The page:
14 March 2007
How to create magnetic fridge letters from keyboards.
- The first step is to determine the relative frequency of each letter. Obviously one needs more E's than Z's. I went to The Quotations Page and collected 100 random quotes. Everything from Socrates to Oprah Winfrey. The resulting text was processed to obtain a histogram:
- The next step is to choose the scale of the operation. There are two possible constraints: How many letters do you want on your fridge? How many keyboards do you have at your disposal (otherwise known as the number of E's)? After a bit of thought I settled on 85 keys, which equates to 10 keyboards:
Trying a few test phrases suggested that having only one B was consistently the limiting factor. So I added a second.
- With the paperwork complete, the next issue is to locate a source of keyboards. Unless one is seeking the ever-stylish rans0m note look, one wants identical keyboards. While skulking around with a coworker, I discovered Google's electronics dumpster. (Note to Googlers: it's in the basement of MTV-42 and you'll need an access badge to get out). All the keyboards one could wish for. A Swiss Army Knife pops the keys off nicely and one ends up with a pile of letters:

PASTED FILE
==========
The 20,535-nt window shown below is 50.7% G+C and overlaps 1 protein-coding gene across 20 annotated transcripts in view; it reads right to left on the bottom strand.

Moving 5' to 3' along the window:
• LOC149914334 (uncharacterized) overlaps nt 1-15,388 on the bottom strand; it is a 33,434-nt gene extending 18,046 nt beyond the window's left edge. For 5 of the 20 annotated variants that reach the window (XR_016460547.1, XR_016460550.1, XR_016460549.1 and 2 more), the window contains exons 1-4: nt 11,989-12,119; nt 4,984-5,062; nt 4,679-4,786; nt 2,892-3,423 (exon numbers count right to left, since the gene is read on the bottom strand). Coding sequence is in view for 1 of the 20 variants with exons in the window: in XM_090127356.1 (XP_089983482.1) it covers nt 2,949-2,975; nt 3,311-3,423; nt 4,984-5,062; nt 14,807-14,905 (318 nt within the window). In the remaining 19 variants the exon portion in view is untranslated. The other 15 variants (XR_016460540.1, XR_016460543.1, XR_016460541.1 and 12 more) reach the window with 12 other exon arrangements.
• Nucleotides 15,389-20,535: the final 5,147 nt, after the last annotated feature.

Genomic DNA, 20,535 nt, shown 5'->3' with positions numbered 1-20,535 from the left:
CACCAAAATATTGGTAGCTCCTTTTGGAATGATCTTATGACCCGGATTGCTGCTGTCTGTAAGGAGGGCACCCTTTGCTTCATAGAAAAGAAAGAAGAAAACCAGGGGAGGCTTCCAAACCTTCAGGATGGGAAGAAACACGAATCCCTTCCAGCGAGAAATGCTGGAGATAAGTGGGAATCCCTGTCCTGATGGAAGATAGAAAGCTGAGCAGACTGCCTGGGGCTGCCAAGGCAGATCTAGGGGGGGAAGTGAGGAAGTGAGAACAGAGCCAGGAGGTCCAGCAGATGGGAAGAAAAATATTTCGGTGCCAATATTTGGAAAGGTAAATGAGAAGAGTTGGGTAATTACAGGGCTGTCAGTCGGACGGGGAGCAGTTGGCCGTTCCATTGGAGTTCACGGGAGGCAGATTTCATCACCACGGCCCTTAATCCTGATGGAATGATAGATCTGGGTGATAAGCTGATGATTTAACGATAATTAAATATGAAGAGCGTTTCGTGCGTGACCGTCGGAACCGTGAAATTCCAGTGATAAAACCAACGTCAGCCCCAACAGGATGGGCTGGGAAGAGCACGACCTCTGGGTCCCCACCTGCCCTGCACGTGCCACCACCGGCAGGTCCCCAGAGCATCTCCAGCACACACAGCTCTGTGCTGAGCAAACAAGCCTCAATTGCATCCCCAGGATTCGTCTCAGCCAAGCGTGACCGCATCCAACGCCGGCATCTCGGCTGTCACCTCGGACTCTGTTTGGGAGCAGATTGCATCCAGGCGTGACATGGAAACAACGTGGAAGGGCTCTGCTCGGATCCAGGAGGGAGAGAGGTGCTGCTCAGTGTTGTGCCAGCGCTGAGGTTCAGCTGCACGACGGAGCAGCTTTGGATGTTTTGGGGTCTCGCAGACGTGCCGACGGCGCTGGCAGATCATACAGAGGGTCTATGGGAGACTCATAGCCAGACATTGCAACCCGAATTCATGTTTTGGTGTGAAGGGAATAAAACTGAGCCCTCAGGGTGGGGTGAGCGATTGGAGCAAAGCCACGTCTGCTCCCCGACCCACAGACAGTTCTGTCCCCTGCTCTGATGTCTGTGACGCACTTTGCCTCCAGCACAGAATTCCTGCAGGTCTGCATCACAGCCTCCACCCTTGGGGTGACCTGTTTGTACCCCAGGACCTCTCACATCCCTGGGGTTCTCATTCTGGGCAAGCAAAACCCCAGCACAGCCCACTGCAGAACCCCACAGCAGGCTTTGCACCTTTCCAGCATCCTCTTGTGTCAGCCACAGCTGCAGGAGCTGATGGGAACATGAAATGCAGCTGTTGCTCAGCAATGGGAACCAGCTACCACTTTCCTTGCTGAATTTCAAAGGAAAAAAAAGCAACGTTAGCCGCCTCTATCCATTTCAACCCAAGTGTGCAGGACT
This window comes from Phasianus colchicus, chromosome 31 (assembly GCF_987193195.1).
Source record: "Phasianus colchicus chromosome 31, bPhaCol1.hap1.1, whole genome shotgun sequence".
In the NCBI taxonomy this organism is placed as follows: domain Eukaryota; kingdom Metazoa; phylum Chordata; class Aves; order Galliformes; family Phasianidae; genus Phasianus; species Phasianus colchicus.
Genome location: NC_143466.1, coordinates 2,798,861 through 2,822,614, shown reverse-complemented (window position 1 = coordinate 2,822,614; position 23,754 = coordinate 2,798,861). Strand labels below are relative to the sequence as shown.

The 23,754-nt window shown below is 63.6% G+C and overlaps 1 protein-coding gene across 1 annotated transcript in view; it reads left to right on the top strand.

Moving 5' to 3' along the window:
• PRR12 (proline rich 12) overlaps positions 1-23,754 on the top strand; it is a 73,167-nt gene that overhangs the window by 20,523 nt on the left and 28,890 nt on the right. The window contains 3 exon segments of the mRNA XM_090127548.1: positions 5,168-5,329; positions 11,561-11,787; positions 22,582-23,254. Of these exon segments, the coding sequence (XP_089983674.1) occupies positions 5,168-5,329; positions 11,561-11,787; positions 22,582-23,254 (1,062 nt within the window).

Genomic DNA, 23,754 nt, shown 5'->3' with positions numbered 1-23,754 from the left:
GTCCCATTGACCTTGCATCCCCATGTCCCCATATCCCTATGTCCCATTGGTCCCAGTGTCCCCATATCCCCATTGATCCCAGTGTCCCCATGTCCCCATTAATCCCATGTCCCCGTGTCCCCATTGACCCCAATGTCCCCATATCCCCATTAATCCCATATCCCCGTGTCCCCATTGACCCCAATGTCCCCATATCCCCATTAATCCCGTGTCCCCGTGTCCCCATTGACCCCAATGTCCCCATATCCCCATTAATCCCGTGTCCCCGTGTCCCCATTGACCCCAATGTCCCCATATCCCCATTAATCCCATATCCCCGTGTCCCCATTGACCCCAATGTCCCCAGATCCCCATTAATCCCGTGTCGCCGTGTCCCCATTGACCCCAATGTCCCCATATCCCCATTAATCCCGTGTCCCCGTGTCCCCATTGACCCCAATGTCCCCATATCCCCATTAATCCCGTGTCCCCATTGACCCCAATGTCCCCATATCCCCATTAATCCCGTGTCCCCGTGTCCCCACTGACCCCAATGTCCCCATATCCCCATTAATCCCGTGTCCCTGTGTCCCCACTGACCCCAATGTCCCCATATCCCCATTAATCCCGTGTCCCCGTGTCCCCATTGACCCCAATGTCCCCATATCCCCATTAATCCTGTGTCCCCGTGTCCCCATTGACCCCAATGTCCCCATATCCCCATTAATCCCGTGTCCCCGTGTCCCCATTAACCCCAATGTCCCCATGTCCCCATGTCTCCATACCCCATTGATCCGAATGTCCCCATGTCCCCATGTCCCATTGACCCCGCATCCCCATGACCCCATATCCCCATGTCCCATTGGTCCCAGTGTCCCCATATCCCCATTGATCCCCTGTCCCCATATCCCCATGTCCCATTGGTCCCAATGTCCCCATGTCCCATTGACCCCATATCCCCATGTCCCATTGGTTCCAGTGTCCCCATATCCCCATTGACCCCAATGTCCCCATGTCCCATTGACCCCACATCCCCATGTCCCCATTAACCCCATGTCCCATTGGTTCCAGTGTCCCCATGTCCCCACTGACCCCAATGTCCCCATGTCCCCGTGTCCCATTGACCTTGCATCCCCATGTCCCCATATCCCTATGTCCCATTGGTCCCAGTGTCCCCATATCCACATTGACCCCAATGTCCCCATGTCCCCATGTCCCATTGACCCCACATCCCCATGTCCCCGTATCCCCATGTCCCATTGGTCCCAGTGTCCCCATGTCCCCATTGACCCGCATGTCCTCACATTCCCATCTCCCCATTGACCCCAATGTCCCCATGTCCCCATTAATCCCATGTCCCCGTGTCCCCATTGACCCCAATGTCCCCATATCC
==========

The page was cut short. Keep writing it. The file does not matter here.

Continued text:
- Backing magnets are easy to find. Look for places which sell flexible magnetic sheets designed for use as bumper stickers. I got 0.3 square meters of the stuff for $6.50 on eBay (most of which was shipping). Alternatively, grab a magnetic bumper sticker that's no longer needed.
- The final step is to cut the stem off of a key, cut a magnetic square to match and glue the two together. Times eighty-six.
Not sure what a histogram is, but too afraid to ask? This is a histogram.
Update: A new version of the table sorter is now available. It is now object-oriented, extensible, better documented, and generally benefits from the programming practices I've picked up in the past three months. And we all know what a random, care-free, shotgun-debugging hacker I was before...
Update: Awwww, Microsoft's Steve Ballmer called my work "cute". How sweet of him. I think Steve is cute too.
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